Slavery, the Civil War, and historical sites…

Someone posted this article by Peter Birkenhead the other day, titled “Why we still can’t talk about slavery.”   Very interesting, well-taken, and provocative, I think, if occasionally a bit harsh.  I know I would definitely feel uncomfortable in staying in what used to be slave quarters, all refurbished and done up nicely with curtains and faux-antique lamps.  And I’d feel very uneasy at staying in homes that appeal to potential tourists by informing them that they can be Scarlett O’Hara for a day. Good grief… I grew up watching Gone with the Wind, getting angry at Sherman, etc., and I have no desire to go back to that mentality–we gradually realized what all the romantic razzle-dazzle was covering, and thankfully left the Lost Cause behind. (And regarding Sherman, do see my friend Wes Moody’s new study, Demon of the Lost Cause: Sherman and Civil War History.)

The only problem I can see with Birkenhead’s analysis is that  he hasn’t entirely thought through the role and multi-dimensional history of landmarks in general. Papering over the history of these houses, and actively promoting  the fairy-tale Old South, is unacceptable; and at the moment I would say that big plantation houses CAN’T be admired for the architecture and the furnishings and NOT at the same time be put in the context of their time. That is, a slave-society context, with all the misery, racism, and agony that that entails.

But the same doesn’t necessarily work for all landmarks contaminated by their subsequent association with evil and wrong-doing (as I’m sure we would all agree slavery was, yes? ).  The example I keep thinking of is the great public square in Nuremberg, famous for its Christmas market, but also notorious for the huge Nazi parades held there as part of the rallies of the 1930s.

Or take this evocative image, from the 1934 rally (below)…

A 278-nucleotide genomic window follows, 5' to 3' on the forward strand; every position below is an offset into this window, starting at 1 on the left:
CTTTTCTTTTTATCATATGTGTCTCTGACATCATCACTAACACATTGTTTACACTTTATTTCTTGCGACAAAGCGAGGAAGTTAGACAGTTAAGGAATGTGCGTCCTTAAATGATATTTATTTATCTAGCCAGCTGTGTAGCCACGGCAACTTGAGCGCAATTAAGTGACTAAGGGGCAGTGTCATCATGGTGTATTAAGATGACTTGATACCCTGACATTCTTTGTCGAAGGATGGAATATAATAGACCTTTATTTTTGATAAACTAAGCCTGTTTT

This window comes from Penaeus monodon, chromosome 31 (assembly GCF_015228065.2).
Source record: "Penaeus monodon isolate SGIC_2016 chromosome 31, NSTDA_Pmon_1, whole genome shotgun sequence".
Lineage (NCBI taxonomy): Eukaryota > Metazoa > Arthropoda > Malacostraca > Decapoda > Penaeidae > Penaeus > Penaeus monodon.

Nuremberg Rally, 1934

The point I’d like to make is this: as a medieval historian, I don’t necessarily need to know about this aspect of Nuremberg’s history to understand or appreciate the

 

medieval history of the place.   Now, I am interested in the modern history of it, not least if some of these medieval structures were refurbished or renovated as part of a specifically Nazi program (the Staufen castle of Trifels, in the Pfalz, was part of such a program, and my photos of that exhibit didn’t come out well–still upset about that). And I would expect any visitors to these sites to be see exhibits and presentations on these things; but if I was there (as I was in 2005) to see the medieval framework of Germany, it’s not as high a priority for my experience, and I wouldn’t be out of line for spending more time at the medieval fortress and less time dwelling on the criminality of Nazi Germany in the square and the stadium.

So, I think we’re kind of stuck if we take Birkenhead’s line of analysis too far: either we say that openly discussing or emphasizing slavery isn’t necessary as part of one’s modern experience of the place (unacceptable), or we wind up equating plantation houses with Auschwitz (some parallels to which he makes in the article)–centers of evil that were so bound up with slavery that they must be totally identified with it (also unacceptable, for a number of historical and philosophical reasons–for example, it assumes a monolithic “South” and it risks seriously distorting overall culture and intentionality over time [if this phrase has any meaning?]).

I’d sincerely welcome your thoughts on the topic, since this is a very confusing subject, and while I agree with Birkenhead, I think there are pitfalls to the article that I’m not sure how to get through.  I’m not even sure how to adequately or clearly phrase my questions…